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The other thing to remember about the brake cleaner is that it takes ALL the oil out of whatever it touches. Watch how it takes parkerized parts and turns them an ashen grey. Obviously gas system components are made to run dry. But if you live in a high humidity area and are storing your rifle for a long period of time, I’d be a little concerned about hosing everything down with brake cleaner unless you apply some oil.
 

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I use it all the time but I don't use it on plastic. Since 99% of my collection consists of "wood and steel" it's not a problem. I use an old candy tin to catch it and then keep the run off in a vapor sealed bottle for use at a later date when I need to deep soak and scrub some very stubborn stuff. Works good for stripping crud off of wooden stocks prior to retreating them with BLO. Use with lots of ventilation. 🏴‍☠️
 

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I've used it for decades, but not the chlorine stuff! I use on barrels too after multiple Hoppies and bore paste. Don't use on anything painted with aerosols or plastic. Paint blisters. It cleans and leaves dry. Then, you must wipe down with oil of your choice. I always run oil saturated patch through barrel after cleaning and prior to storage.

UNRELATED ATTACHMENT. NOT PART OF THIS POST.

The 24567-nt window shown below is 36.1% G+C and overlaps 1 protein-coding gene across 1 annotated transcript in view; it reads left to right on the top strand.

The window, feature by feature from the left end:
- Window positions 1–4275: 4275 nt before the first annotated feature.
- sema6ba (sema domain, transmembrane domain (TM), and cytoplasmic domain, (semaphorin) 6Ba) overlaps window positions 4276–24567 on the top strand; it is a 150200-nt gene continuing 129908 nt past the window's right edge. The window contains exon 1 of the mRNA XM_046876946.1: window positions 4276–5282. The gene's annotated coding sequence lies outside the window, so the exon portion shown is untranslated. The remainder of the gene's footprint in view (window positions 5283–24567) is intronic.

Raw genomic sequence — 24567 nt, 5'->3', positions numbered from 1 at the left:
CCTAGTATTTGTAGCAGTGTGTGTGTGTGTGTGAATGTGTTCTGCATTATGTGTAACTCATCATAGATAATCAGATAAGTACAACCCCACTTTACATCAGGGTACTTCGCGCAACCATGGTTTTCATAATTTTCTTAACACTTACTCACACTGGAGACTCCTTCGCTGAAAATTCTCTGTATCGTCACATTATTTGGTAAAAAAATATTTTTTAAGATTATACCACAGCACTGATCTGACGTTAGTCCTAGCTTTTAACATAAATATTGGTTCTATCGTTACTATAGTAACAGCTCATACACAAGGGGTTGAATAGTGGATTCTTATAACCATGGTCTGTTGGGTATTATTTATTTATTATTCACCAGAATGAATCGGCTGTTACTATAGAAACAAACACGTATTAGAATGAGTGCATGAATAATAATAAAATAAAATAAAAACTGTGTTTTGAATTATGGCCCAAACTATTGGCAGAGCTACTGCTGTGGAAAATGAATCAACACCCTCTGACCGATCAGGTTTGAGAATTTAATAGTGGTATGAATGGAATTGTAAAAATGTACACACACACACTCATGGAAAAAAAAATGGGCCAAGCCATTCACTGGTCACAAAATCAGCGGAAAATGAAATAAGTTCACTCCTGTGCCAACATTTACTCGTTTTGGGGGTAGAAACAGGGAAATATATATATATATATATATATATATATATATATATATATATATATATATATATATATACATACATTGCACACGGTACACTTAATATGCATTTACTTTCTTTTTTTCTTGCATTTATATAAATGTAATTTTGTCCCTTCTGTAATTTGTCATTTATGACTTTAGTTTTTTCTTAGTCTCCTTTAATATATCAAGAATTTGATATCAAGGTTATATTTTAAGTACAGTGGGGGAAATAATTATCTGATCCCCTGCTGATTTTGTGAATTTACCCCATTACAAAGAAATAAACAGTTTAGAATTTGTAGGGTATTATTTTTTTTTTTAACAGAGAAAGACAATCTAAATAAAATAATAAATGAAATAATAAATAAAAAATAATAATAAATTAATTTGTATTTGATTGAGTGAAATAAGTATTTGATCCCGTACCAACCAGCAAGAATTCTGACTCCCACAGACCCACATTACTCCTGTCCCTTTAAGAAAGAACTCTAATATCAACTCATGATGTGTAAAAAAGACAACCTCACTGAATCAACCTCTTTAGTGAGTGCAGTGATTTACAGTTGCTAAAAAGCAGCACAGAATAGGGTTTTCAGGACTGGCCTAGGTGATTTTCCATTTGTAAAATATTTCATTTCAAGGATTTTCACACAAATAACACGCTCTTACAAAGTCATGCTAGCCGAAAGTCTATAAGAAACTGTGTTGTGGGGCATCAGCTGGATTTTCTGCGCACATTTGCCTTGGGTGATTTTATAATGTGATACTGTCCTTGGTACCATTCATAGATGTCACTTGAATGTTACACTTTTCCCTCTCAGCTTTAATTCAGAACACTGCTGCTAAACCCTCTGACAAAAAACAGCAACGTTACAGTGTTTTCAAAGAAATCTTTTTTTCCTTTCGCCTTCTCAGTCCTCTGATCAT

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I love non-clorinated brake cleaner - especially when it is only $1.99 a can at NAPA!

YES - non-chlorinated brake cleaner (any brand on sale) is awesome for cleaning firearms! From trigger groups to bore.
YES - chlorinated brake cleaner will melt plastic - I've seen this done to a Glock - puddle of ick.
YES - wear safety glasses because it WILL shoot your eye out and it hurts like hell.

Be careful by wood - it will remove coloration / finish sometimes.

I've been using it for over 20 years and a first step in the gun cleaning process. Cheap - easy - pressurized to blast gunk out of tight spots, love it.
 

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Hello,
Well, If so, I'm screwed...
You mean, it hasn't ok to clean my hands with lacquer thinners as an auto body repair person? or wipe down a car with dewaxing solvents without gloves on?.... humm, 40+ yrs of not wearing gloves doing all types of mechanical and metal work of one sort or another.... and, my hands do show it... Now, I've got too watch out for Parkinson's Disease, thanks for the info Rich.
By the how are you doing? Safe and well I hope.
 

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Hello,
Well, If so, I'm screwed...
You mean, it hasn't ok to clean my hands with lacquer thinners as an auto body repair person? or wipe down a car with dewaxing solvents without gloves on?.... humm, 40+ yrs of not wearing gloves doing all types of mechanical and metal work of one sort or another.... and, my hands do show it... Now, I've got too watch out for Parkinson's Disease, thanks for the info Rich.
By the how are you doing? Safe and well I hope.
PM sent